Defending My Right To Be Taken Seriously


Writing in these pages last week, Peter Hartcher argued that Paul Krugman's advice about the Asian financial crisis was nonsense and silly. Today Paul Krugman, writing exclusively for the AFR, strikes back.

I'm not sure that Peter Hartcher's hysterical attack on me, published in last week's Australian Financial Review, deserves a reply. There is a certain sort of commentator who, when confronted with anything that threatens his prejudices, turns abusive; at that point rational argument is basically a waste of time. I would suggest that instead of taking his word that my proposals are "whacky", people actually read the careful arguments I have made on their behalf. Oh, and don't be taken in by the series of quotes from supposed authority figures (bank economists whom Hartcher seems to prefer - Kenneth Courtis, David Hale, both of whom have never faced the grilling one gets, say, at a University of Chicago seminar). Mr Hartcher's intent was to convey the impression that nobody who knows anything takes my ideas seriously.

For one thing, some of these authorities apparently need a refresher course in basic economics - for example, the scenario laid out by Dr Courtis, in which an increase in Japanese liquidity somehow creates a credit crunch, seems to require that one believe in at least two accounting impossibilities.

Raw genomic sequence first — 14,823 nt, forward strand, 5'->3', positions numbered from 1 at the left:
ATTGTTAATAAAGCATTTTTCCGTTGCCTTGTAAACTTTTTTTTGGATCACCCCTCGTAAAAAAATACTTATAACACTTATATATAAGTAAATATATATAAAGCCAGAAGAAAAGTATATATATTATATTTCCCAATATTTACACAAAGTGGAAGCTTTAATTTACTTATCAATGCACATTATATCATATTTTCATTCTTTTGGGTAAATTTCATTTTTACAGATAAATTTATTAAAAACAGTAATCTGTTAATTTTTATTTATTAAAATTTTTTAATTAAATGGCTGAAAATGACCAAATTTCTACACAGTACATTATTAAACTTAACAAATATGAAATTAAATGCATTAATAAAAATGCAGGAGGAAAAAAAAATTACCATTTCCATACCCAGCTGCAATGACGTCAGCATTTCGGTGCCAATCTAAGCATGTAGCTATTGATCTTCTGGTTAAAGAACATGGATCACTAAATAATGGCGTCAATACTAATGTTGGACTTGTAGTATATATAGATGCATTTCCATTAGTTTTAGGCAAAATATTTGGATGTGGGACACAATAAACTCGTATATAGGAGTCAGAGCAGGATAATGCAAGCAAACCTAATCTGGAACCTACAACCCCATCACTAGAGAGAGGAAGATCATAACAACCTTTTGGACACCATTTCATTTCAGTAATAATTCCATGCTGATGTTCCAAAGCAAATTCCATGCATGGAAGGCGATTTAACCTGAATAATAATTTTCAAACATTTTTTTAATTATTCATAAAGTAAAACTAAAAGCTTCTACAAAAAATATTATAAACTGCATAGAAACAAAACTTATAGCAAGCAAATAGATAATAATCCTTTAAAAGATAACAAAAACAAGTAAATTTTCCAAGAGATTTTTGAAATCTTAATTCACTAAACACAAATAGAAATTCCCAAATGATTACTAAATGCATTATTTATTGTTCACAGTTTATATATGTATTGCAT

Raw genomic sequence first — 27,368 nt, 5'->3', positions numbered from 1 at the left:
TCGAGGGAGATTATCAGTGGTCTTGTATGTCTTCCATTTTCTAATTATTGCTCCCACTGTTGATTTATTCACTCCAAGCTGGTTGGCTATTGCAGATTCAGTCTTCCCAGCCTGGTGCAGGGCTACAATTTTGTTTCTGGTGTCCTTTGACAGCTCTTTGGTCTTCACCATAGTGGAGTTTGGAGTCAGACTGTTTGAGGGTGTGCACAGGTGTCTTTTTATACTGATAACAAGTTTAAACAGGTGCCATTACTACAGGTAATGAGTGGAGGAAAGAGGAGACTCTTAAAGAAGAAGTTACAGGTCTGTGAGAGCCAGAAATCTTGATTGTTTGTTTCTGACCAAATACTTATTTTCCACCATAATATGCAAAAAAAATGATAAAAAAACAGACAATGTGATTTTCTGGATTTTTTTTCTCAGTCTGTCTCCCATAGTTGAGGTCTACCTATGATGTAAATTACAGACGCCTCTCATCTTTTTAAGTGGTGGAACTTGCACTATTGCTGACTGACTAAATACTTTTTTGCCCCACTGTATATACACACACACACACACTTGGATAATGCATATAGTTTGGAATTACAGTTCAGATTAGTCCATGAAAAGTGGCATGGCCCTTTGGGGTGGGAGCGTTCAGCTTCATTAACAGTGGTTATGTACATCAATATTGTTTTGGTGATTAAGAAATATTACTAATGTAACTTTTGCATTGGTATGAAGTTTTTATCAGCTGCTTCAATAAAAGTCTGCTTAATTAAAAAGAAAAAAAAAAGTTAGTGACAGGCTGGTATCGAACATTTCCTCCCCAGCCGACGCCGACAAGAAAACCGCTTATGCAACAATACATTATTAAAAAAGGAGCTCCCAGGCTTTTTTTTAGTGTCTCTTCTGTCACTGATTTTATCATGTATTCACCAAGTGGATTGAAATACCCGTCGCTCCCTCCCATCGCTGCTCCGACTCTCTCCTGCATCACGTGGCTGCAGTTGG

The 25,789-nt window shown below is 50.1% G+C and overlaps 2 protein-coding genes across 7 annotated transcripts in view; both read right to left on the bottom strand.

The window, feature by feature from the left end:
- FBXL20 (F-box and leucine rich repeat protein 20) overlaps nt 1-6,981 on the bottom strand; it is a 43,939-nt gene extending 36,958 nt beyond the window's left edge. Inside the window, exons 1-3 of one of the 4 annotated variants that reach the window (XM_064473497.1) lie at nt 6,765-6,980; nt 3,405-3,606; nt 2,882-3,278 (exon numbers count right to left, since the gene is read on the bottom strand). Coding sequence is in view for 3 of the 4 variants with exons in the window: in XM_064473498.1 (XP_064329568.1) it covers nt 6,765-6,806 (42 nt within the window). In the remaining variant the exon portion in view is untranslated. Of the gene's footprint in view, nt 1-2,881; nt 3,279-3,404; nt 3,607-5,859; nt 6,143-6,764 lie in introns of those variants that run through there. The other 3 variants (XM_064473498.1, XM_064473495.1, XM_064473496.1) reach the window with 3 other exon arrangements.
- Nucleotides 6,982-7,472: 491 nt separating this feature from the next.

And my ideas about Japan have received serious attention - not necessarily acceptance, but attention - not only from "gullible editors", but from economists at the United States Federal Reserve, the International Monetary Fund, the Bank for International Settlements, and other institutions. If Mr Hartcher's friends think those ideas are self-evidently ludicrous, that is mainly a comment on his taste in friends.

Here's how I came up with my current views about the Asian crisis: I admitted to myself that the situation was one I had not predicted or even thought possible; I went back to basics, trying to understand how such an intractable crisis could develop in principle; and having developed a framework that seemed to match the facts, was willing to accept the policy implications of that framework, even if they seemed novel and unsettling.

I could be wrong, but at least I have tried to set my prejudices aside and think things through. Mr Hartcher, apparently, prefers a different approach: even though the situation is unprecedented, let's assume that our usual prejudices still apply, and lash out at anyone who questions them.

Well, I guess that's one way to do it. But would you buy a used economic doctrine from this man?

Originally published, 9.1.98